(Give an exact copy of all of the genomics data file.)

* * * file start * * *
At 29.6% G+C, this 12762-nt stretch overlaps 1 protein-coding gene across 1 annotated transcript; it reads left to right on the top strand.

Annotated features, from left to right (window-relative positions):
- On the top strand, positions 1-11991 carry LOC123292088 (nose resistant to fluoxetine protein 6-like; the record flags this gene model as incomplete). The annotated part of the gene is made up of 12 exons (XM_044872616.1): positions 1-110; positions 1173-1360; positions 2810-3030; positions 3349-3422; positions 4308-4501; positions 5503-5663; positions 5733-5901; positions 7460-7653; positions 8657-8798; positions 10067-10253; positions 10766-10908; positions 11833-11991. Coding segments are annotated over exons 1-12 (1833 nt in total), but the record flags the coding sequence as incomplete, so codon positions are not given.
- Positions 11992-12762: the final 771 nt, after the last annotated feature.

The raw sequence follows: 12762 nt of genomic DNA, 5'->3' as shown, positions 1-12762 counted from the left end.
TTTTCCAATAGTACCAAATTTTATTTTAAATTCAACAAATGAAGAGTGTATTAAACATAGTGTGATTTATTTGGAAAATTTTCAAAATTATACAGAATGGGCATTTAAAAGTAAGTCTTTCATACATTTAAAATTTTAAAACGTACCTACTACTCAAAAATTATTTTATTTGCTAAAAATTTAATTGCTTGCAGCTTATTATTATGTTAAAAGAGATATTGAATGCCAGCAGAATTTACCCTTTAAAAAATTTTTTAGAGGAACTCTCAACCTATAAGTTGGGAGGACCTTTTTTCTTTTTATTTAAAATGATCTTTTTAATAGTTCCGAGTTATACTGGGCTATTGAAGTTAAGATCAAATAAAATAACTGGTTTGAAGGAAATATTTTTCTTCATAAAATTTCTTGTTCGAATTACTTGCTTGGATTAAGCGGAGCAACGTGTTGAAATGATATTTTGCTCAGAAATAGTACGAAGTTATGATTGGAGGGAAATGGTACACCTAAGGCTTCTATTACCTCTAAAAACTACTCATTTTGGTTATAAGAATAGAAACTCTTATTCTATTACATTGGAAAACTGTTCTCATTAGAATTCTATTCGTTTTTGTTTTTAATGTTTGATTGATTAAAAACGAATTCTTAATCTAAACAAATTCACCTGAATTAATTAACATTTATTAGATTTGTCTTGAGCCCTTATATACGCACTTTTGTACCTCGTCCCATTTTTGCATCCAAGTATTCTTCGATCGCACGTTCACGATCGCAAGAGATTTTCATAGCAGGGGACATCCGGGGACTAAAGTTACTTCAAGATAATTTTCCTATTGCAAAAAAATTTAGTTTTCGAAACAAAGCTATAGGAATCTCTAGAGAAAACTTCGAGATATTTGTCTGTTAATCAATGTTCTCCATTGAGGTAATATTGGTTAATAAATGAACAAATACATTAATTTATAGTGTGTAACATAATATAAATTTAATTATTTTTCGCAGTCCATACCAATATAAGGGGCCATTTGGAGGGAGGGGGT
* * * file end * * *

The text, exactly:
At 29.6% G+C, this 12762-nt stretch overlaps 1 protein-coding gene across 1 annotated transcript; it reads left to right on the top strand.

Annotated features, from left to right (window-relative positions):
- On the top strand, positions 1-11991 carry LOC123292088 (nose resistant to fluoxetine protein 6-like; the record flags this gene model as incomplete). The annotated part of the gene is made up of 12 exons (XM_044872616.1): positions 1-110; positions 1173-1360; positions 2810-3030; positions 3349-3422; positions 4308-4501; positions 5503-5663; positions 5733-5901; positions 7460-7653; positions 8657-8798; positions 10067-10253; positions 10766-10908; positions 11833-11991. Coding segments are annotated over exons 1-12 (1833 nt in total), but the record flags the coding sequence as incomplete, so codon positions are not given.
- Positions 11992-12762: the final 771 nt, after the last annotated feature.

The raw sequence follows: 12762 nt of genomic DNA, 5'->3' as shown, positions 1-12762 counted from the left end.
TTTTCCAATAGTACCAAATTTTATTTTAAATTCAACAAATGAAGAGTGTATTAAACATAGTGTGATTTATTTGGAAAATTTTCAAAATTATACAGAATGGGCATTTAAAAGTAAGTCTTTCATACATTTAAAATTTTAAAACGTACCTACTACTCAAAAATTATTTTATTTGCTAAAAATTTAATTGCTTGCAGCTTATTATTATGTTAAAAGAGATATTGAATGCCAGCAGAATTTACCCTTTAAAAAATTTTTTAGAGGAACTCTCAACCTATAAGTTGGGAGGACCTTTTTTCTTTTTATTTAAAATGATCTTTTTAATAGTTCCGAGTTATACTGGGCTATTGAAGTTAAGATCAAATAAAATAACTGGTTTGAAGGAAATATTTTTCTTCATAAAATTTCTTGTTCGAATTACTTGCTTGGATTAAGCGGAGCAACGTGTTGAAATGATATTTTGCTCAGAAATAGTACGAAGTTATGATTGGAGGGAAATGGTACACCTAAGGCTTCTATTACCTCTAAAAACTACTCATTTTGGTTATAAGAATAGAAACTCTTATTCTATTACATTGGAAAACTGTTCTCATTAGAATTCTATTCGTTTTTGTTTTTAATGTTTGATTGATTAAAAACGAATTCTTAATCTAAACAAATTCACCTGAATTAATTAACATTTATTAGATTTGTCTTGAGCCCTTATATACGCACTTTTGTACCTCGTCCCATTTTTGCATCCAAGTATTCTTCGATCGCACGTTCACGATCGCAAGAGATTTTCATAGCAGGGGACATCCGGGGACTAAAGTTACTTCAAGATAATTTTCCTATTGCAAAAAAATTTAGTTTTCGAAACAAAGCTATAGGAATCTCTAGAGAAAACTTCGAGATATTTGTCTGTTAATCAATGTTCTCCATTGAGGTAATATTGGTTAATAAATGAACAAATACATTAATTTATAGTGTGTAACATAATATAAATTTAATTATTTTTCGCAGTCCATACCAATATAAGGGGCCATTTGGAGGGAGGGGGT